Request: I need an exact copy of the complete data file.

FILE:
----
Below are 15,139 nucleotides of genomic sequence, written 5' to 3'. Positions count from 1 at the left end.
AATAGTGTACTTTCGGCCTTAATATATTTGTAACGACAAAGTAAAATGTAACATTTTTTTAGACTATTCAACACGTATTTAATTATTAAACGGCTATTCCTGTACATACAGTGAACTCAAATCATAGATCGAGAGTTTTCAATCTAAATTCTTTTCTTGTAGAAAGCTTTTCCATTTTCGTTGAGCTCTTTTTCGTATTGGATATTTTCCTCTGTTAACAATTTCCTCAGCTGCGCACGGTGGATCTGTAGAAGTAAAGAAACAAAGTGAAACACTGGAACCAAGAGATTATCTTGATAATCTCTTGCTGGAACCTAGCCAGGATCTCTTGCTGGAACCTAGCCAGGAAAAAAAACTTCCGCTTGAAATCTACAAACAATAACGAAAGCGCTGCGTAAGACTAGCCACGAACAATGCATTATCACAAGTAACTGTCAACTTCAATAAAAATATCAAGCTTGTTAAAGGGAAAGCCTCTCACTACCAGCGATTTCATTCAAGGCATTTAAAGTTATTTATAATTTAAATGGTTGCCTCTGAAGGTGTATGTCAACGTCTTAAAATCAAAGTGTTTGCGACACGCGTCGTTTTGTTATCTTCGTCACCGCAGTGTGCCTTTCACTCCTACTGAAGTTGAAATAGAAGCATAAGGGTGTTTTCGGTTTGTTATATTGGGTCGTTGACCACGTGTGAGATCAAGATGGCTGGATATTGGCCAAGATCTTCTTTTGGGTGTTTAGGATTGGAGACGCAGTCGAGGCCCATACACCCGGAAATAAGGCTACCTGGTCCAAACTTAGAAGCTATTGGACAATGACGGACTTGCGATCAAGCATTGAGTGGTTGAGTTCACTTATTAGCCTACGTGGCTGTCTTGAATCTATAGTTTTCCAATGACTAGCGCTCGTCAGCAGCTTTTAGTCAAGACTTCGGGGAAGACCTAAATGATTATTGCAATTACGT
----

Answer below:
Below are 15,139 nucleotides of genomic sequence, written 5' to 3'. Positions count from 1 at the left end.
AATAGTGTACTTTCGGCCTTAATATATTTGTAACGACAAAGTAAAATGTAACATTTTTTTAGACTATTCAACACGTATTTAATTATTAAACGGCTATTCCTGTACATACAGTGAACTCAAATCATAGATCGAGAGTTTTCAATCTAAATTCTTTTCTTGTAGAAAGCTTTTCCATTTTCGTTGAGCTCTTTTTCGTATTGGATATTTTCCTCTGTTAACAATTTCCTCAGCTGCGCACGGTGGATCTGTAGAAGTAAAGAAACAAAGTGAAACACTGGAACCAAGAGATTATCTTGATAATCTCTTGCTGGAACCTAGCCAGGATCTCTTGCTGGAACCTAGCCAGGAAAAAAAACTTCCGCTTGAAATCTACAAACAATAACGAAAGCGCTGCGTAAGACTAGCCACGAACAATGCATTATCACAAGTAACTGTCAACTTCAATAAAAATATCAAGCTTGTTAAAGGGAAAGCCTCTCACTACCAGCGATTTCATTCAAGGCATTTAAAGTTATTTATAATTTAAATGGTTGCCTCTGAAGGTGTATGTCAACGTCTTAAAATCAAAGTGTTTGCGACACGCGTCGTTTTGTTATCTTCGTCACCGCAGTGTGCCTTTCACTCCTACTGAAGTTGAAATAGAAGCATAAGGGTGTTTTCGGTTTGTTATATTGGGTCGTTGACCACGTGTGAGATCAAGATGGCTGGATATTGGCCAAGATCTTCTTTTGGGTGTTTAGGATTGGAGACGCAGTCGAGGCCCATACACCCGGAAATAAGGCTACCTGGTCCAAACTTAGAAGCTATTGGACAATGACGGACTTGCGATCAAGCATTGAGTGGTTGAGTTCACTTATTAGCCTACGTGGCTGTCTTGAATCTATAGTTTTCCAATGACTAGCGCTCGTCAGCAGCTTTTAGTCAAGACTTCGGGGAAGACCTAAATGATTATTGCAATTACGT